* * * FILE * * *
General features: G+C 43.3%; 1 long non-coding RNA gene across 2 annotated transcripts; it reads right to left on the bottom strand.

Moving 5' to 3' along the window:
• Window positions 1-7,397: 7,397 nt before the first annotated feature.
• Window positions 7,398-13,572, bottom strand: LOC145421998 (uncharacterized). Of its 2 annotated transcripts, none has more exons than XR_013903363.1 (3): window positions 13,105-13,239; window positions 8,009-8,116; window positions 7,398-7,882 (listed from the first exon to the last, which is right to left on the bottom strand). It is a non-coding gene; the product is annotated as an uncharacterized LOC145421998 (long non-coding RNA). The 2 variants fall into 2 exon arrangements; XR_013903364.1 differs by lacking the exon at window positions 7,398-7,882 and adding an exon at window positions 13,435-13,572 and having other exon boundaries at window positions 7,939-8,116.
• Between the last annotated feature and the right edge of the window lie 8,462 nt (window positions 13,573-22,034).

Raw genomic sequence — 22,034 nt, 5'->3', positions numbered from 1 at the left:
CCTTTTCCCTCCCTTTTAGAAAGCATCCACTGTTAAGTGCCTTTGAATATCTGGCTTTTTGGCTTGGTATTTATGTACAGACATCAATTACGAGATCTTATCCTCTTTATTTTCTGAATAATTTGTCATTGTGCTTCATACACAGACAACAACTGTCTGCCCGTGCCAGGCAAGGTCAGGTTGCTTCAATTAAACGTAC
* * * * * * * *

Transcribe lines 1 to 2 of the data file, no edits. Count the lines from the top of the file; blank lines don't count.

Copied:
General features: G+C 43.3%; 1 long non-coding RNA gene across 2 annotated transcripts; it reads right to left on the bottom strand.

Moving 5' to 3' along the window: